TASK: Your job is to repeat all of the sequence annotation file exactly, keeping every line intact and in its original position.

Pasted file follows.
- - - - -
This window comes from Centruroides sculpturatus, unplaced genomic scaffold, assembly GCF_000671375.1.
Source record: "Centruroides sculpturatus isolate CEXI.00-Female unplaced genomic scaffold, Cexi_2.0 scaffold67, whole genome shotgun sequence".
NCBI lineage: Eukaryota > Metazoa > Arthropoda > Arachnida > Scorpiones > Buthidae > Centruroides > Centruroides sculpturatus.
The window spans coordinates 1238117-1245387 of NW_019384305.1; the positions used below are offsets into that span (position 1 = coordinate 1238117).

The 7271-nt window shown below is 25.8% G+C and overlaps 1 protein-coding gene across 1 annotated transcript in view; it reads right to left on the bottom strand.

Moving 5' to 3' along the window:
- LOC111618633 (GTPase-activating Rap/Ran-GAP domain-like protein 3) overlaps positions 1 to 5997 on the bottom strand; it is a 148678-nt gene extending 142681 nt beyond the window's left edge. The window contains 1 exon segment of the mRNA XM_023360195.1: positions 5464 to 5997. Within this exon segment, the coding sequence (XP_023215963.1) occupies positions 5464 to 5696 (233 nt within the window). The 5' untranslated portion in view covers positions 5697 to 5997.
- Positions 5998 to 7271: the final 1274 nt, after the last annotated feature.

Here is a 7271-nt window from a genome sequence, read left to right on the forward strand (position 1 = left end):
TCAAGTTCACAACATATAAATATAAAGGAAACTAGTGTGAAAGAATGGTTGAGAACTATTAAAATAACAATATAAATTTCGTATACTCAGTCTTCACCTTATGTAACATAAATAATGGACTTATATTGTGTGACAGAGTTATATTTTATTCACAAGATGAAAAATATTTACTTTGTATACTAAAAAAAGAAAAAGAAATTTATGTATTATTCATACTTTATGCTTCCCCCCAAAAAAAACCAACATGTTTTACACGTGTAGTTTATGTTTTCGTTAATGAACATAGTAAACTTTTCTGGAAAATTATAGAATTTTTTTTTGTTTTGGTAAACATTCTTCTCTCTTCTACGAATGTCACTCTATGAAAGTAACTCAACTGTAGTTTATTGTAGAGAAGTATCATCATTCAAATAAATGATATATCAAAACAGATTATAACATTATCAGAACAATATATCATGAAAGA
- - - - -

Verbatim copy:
This window comes from Centruroides sculpturatus, unplaced genomic scaffold, assembly GCF_000671375.1.
Source record: "Centruroides sculpturatus isolate CEXI.00-Female unplaced genomic scaffold, Cexi_2.0 scaffold67, whole genome shotgun sequence".
NCBI lineage: Eukaryota > Metazoa > Arthropoda > Arachnida > Scorpiones > Buthidae > Centruroides > Centruroides sculpturatus.
The window spans coordinates 1238117-1245387 of NW_019384305.1; the positions used below are offsets into that span (position 1 = coordinate 1238117).

The 7271-nt window shown below is 25.8% G+C and overlaps 1 protein-coding gene across 1 annotated transcript in view; it reads right to left on the bottom strand.

Moving 5' to 3' along the window:
- LOC111618633 (GTPase-activating Rap/Ran-GAP domain-like protein 3) overlaps positions 1 to 5997 on the bottom strand; it is a 148678-nt gene extending 142681 nt beyond the window's left edge. The window contains 1 exon segment of the mRNA XM_023360195.1: positions 5464 to 5997. Within this exon segment, the coding sequence (XP_023215963.1) occupies positions 5464 to 5696 (233 nt within the window). The 5' untranslated portion in view covers positions 5697 to 5997.
- Positions 5998 to 7271: the final 1274 nt, after the last annotated feature.

Here is a 7271-nt window from a genome sequence, read left to right on the forward strand (position 1 = left end):
TCAAGTTCACAACATATAAATATAAAGGAAACTAGTGTGAAAGAATGGTTGAGAACTATTAAAATAACAATATAAATTTCGTATACTCAGTCTTCACCTTATGTAACATAAATAATGGACTTATATTGTGTGACAGAGTTATATTTTATTCACAAGATGAAAAATATTTACTTTGTATACTAAAAAAAGAAAAAGAAATTTATGTATTATTCATACTTTATGCTTCCCCCCAAAAAAAACCAACATGTTTTACACGTGTAGTTTATGTTTTCGTTAATGAACATAGTAAACTTTTCTGGAAAATTATAGAATTTTTTTTTGTTTTGGTAAACATTCTTCTCTCTTCTACGAATGTCACTCTATGAAAGTAACTCAACTGTAGTTTATTGTAGAGAAGTATCATCATTCAAATAAATGATATATCAAAACAGATTATAACATTATCAGAACAATATATCATGAAAGA